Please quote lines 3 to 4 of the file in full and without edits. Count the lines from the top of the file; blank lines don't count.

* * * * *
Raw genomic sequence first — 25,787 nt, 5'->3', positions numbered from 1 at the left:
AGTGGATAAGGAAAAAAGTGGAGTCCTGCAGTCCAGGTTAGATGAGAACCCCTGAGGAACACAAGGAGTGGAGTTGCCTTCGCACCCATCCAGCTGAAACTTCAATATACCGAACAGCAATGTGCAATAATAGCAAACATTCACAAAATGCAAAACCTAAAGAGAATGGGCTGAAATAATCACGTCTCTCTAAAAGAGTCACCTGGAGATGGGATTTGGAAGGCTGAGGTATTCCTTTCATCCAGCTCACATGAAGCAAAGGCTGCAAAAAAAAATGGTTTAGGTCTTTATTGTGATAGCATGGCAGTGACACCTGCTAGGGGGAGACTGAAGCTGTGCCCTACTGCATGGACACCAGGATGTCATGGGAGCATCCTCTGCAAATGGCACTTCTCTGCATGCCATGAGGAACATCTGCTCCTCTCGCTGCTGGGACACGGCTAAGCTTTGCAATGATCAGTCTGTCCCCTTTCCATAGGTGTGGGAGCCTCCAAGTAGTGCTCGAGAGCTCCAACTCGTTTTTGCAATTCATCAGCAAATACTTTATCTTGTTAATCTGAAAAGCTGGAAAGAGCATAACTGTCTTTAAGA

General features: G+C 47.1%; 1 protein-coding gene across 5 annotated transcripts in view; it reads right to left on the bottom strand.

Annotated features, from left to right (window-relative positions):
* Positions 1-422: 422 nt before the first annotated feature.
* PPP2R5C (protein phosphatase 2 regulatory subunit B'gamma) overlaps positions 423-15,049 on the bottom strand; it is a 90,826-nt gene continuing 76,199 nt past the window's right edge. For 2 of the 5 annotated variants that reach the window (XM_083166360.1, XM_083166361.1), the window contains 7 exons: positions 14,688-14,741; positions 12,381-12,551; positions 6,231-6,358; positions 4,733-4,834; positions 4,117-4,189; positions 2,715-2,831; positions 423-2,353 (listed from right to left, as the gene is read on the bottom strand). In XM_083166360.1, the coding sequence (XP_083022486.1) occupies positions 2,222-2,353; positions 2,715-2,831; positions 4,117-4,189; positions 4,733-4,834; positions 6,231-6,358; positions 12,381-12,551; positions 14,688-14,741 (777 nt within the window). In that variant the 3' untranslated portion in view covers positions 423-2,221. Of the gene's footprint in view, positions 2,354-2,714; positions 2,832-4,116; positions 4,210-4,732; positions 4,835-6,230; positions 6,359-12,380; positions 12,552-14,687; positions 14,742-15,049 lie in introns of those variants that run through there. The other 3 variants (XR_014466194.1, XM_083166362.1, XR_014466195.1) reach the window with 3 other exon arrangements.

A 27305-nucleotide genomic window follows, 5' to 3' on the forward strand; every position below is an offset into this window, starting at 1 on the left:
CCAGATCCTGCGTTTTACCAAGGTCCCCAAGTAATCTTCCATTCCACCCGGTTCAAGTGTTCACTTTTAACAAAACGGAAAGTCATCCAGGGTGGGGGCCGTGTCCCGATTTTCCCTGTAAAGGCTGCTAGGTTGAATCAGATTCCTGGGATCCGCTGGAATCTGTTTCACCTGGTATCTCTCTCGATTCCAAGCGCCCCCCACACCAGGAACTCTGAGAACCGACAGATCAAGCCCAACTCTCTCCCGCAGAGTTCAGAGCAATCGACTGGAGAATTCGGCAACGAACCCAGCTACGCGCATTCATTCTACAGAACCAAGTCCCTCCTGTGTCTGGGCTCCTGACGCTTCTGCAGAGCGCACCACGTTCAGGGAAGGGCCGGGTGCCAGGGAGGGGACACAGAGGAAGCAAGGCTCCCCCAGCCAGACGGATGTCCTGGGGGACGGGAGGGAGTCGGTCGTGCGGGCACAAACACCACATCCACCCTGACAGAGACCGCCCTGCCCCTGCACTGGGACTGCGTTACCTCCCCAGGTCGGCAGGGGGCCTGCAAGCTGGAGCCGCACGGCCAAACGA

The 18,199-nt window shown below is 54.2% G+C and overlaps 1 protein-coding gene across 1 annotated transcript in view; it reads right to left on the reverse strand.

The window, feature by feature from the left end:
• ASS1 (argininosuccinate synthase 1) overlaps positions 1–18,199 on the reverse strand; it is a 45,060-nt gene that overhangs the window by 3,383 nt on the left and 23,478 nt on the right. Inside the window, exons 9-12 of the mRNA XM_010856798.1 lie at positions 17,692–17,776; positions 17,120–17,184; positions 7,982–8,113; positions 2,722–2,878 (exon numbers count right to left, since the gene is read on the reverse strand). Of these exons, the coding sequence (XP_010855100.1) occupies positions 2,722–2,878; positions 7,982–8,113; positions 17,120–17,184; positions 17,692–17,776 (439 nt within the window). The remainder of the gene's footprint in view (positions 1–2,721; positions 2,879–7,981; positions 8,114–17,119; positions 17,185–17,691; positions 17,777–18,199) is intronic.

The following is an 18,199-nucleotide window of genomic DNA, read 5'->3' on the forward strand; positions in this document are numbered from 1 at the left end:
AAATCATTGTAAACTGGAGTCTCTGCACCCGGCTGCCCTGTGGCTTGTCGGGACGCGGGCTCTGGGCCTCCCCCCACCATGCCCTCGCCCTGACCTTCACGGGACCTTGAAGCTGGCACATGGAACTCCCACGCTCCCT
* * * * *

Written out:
General features: G+C 47.1%; 1 protein-coding gene across 5 annotated transcripts in view; it reads right to left on the bottom strand.

Annotated features, from left to right (window-relative positions):